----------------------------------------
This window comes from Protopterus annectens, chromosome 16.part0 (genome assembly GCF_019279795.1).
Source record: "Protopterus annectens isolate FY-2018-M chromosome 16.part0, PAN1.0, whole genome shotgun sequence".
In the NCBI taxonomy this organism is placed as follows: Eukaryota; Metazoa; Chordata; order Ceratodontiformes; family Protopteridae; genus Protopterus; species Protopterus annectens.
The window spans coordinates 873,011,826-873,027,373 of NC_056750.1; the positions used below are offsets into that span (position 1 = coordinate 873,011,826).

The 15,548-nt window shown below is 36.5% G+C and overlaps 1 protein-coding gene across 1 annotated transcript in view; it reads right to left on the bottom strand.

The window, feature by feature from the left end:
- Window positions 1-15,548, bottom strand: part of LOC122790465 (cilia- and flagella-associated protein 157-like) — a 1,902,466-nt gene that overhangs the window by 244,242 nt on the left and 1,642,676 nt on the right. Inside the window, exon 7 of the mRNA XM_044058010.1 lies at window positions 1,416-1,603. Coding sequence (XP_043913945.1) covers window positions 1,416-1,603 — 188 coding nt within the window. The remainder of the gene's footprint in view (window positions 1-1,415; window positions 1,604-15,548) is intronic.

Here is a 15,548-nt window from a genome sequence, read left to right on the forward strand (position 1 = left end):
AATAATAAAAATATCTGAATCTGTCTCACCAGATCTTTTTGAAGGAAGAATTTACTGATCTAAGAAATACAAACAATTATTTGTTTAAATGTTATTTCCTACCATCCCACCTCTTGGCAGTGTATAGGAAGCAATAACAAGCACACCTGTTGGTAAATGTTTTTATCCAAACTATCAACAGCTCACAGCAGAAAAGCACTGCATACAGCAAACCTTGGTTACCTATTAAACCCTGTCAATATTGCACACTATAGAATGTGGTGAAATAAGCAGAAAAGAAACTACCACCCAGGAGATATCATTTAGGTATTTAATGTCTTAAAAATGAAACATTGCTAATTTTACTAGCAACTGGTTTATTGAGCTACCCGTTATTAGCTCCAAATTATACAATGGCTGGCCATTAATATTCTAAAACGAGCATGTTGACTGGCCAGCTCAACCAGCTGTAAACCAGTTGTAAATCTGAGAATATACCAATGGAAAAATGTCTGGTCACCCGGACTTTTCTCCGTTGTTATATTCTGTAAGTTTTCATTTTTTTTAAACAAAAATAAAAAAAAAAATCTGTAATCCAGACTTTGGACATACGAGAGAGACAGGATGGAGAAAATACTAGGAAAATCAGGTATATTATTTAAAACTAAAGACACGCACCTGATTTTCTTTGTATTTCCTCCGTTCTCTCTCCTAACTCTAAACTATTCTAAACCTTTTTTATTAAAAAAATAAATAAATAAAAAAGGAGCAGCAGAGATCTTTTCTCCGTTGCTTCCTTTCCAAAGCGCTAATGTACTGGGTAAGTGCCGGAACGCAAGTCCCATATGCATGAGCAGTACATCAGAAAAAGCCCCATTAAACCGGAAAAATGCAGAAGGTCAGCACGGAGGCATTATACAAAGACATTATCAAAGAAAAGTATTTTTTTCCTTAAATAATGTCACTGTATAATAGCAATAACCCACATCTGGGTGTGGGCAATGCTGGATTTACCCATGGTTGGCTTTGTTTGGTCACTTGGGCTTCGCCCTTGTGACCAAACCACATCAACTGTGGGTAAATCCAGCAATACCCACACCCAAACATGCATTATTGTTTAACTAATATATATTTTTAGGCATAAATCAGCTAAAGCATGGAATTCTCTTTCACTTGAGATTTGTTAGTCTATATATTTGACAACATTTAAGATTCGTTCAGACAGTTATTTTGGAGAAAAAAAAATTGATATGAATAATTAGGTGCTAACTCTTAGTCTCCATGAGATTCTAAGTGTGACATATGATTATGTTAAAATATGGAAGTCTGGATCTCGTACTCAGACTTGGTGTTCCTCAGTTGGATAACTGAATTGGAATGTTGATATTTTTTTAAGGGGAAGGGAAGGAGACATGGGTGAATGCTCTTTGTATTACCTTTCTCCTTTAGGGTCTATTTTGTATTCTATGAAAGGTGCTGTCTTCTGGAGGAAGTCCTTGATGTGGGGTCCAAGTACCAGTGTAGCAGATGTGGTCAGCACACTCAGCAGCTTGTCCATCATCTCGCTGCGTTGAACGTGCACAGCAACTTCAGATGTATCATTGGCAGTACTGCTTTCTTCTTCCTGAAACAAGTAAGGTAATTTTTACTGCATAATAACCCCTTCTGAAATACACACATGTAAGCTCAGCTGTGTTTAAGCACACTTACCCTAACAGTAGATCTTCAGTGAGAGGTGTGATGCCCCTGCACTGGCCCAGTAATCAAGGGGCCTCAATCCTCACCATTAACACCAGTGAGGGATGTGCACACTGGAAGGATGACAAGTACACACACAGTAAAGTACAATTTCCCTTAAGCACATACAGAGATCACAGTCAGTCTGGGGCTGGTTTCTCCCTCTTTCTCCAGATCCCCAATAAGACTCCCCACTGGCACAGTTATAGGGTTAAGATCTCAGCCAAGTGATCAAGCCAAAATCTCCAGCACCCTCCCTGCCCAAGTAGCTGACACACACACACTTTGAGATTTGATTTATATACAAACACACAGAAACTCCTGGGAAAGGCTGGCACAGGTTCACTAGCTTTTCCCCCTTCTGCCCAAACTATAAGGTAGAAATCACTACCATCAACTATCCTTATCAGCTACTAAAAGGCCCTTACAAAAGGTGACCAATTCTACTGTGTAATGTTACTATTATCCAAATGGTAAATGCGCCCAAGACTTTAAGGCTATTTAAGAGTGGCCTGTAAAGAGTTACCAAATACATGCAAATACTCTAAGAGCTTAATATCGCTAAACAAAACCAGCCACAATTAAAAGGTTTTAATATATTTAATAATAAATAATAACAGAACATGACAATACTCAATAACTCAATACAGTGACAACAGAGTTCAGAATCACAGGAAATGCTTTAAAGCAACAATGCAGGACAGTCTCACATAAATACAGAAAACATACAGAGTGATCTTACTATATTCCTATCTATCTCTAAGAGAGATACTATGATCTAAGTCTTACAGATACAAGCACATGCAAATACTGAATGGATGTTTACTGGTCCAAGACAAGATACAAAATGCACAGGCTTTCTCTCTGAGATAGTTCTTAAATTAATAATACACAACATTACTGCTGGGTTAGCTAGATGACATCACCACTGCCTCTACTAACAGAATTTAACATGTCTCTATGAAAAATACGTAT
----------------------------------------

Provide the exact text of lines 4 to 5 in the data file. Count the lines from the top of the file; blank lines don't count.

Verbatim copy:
The window spans coordinates 873,011,826-873,027,373 of NC_056750.1; the positions used below are offsets into that span (position 1 = coordinate 873,011,826).

The 15,548-nt window shown below is 36.5% G+C and overlaps 1 protein-coding gene across 1 annotated transcript in view; it reads right to left on the bottom strand.